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Prove the convergence of the series: $$\sum_{n=1}^{\infty} a^{\ln n},\,\text{for} \,\,0<a<\frac{1}{e}.$$

Attempt. I have proved the non-convergence in the case $a\geq 1/e$ (using the comparison test and getting $a^{\ln n}\geq \frac{1}{n}$). In case $0<a<\frac{1}{e}$, I get $a^{\ln n}<\frac{1}{n}$ and the above test doesn't work. Ratio test, root test are also not applicable here.

Thanks in advance for the help.

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marked as duplicate by Martin R, Matthew Towers, Brahadeesh, Christopher, Chris Custer Oct 10 '18 at 16:04

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    $\begingroup$ Hint. $a^{\log n} = n^{\log a}$. $\endgroup$ – Sangchul Lee Oct 10 '18 at 14:35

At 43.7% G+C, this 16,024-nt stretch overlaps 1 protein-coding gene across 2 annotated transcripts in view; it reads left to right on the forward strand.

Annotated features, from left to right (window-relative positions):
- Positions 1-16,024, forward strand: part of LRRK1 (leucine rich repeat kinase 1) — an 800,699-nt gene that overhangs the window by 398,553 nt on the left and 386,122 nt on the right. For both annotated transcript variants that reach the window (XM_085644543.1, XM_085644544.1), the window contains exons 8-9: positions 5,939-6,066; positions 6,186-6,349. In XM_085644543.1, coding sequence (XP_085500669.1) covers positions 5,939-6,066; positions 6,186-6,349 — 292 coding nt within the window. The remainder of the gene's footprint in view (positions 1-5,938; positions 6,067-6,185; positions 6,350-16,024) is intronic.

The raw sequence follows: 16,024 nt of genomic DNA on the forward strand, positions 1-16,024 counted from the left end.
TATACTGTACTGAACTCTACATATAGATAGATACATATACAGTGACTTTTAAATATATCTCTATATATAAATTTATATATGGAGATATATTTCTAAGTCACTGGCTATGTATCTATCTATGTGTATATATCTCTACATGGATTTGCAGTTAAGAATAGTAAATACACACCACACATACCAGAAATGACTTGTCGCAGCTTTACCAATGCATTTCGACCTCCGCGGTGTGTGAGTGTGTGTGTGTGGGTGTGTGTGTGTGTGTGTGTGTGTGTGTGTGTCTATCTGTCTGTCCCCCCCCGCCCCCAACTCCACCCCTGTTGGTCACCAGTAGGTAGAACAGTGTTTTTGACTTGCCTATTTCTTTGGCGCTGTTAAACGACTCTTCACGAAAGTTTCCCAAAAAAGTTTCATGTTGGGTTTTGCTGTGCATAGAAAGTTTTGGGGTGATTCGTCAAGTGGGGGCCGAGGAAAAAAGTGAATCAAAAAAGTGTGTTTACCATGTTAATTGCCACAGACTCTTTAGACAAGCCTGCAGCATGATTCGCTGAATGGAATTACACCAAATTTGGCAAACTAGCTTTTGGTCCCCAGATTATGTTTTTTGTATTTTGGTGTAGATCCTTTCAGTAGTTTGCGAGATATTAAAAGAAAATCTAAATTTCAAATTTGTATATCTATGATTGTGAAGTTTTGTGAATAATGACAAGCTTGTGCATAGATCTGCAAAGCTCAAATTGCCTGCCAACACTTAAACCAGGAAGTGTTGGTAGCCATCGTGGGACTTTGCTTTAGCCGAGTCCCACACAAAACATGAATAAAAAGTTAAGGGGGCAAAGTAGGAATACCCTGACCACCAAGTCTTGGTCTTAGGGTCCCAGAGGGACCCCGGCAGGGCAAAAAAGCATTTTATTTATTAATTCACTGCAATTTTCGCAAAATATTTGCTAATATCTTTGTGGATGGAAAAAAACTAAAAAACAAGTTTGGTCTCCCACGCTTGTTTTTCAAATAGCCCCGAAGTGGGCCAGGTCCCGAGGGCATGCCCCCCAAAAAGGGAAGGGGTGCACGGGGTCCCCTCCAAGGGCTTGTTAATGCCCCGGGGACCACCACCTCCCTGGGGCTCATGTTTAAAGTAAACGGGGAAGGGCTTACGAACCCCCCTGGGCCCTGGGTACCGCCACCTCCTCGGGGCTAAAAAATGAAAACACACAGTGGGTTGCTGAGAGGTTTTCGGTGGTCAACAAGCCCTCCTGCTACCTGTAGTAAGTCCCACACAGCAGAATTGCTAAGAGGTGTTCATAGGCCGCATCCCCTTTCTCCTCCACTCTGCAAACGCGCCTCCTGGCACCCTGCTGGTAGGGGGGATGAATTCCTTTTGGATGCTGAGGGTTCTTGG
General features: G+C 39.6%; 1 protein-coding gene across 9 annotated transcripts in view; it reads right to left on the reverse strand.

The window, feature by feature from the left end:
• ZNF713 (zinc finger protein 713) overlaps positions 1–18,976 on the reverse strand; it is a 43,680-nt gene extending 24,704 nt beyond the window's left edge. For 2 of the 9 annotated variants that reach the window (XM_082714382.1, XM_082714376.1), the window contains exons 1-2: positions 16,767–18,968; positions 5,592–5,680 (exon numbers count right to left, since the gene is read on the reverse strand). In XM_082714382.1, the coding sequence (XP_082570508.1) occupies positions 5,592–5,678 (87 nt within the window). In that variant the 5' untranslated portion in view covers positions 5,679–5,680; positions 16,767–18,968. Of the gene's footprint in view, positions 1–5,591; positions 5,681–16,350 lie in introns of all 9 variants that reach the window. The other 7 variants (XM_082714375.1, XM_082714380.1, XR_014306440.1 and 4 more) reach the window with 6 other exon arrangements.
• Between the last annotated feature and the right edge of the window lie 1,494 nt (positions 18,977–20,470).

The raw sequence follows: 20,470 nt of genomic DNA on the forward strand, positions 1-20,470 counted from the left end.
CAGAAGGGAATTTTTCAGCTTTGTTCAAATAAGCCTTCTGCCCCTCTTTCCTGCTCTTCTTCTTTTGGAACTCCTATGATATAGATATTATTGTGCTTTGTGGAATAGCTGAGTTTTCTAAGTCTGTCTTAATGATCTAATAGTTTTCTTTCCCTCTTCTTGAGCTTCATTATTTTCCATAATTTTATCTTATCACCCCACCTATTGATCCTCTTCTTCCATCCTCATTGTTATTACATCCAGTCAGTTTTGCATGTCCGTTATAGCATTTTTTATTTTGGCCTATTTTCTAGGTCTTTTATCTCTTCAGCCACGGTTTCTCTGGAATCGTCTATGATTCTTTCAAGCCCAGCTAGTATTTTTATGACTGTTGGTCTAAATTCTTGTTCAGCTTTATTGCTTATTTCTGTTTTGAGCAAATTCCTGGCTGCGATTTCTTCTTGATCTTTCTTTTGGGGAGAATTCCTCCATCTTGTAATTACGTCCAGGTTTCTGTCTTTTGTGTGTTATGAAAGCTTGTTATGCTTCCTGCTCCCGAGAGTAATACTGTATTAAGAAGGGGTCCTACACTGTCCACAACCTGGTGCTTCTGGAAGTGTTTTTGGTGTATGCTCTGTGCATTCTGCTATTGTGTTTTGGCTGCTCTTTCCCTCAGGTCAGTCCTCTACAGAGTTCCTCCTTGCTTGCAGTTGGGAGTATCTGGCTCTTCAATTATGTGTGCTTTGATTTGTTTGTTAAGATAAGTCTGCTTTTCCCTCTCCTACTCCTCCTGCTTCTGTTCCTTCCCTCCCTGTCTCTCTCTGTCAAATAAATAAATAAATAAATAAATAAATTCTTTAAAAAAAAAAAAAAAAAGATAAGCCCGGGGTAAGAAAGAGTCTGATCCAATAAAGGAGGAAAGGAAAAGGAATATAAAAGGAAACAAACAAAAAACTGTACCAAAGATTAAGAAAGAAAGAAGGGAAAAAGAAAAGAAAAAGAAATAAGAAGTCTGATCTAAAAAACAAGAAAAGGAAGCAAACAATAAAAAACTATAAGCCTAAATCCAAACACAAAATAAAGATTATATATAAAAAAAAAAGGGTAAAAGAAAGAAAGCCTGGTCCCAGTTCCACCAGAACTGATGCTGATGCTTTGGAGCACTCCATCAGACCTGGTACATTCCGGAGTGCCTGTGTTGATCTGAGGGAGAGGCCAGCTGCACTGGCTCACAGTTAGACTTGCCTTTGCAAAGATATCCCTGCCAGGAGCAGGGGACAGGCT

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Taking $a=e^{\ln a}$, we have

$$a^{\ln n}=\left(e^{\ln a}\right)^{\ln n}=e^{\ln a\ln n}=e^{\ln n\ln a}=n^{\ln a}$$

Since $\ln a$ is a constant when $a>0$, the p-series test tells us that the series converges iff $\ln a<-1$. This gives $a<e^{-1}=\frac{1}{e}$. This is the desired result.

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(Following the hint by @SangchulLee)

$$\sum_{n=1}^{\infty} \alpha^{\ln n}=\sum_{n=1}^{\infty}n^{\ln \alpha}= \sum_{n=1}^{\infty}\frac{1}{n^{-\ln\alpha}}$$ so we get a harmonic series with $-\ln\alpha>1$ for $0<\alpha<\frac{1}{e}$ and therefore convergence.

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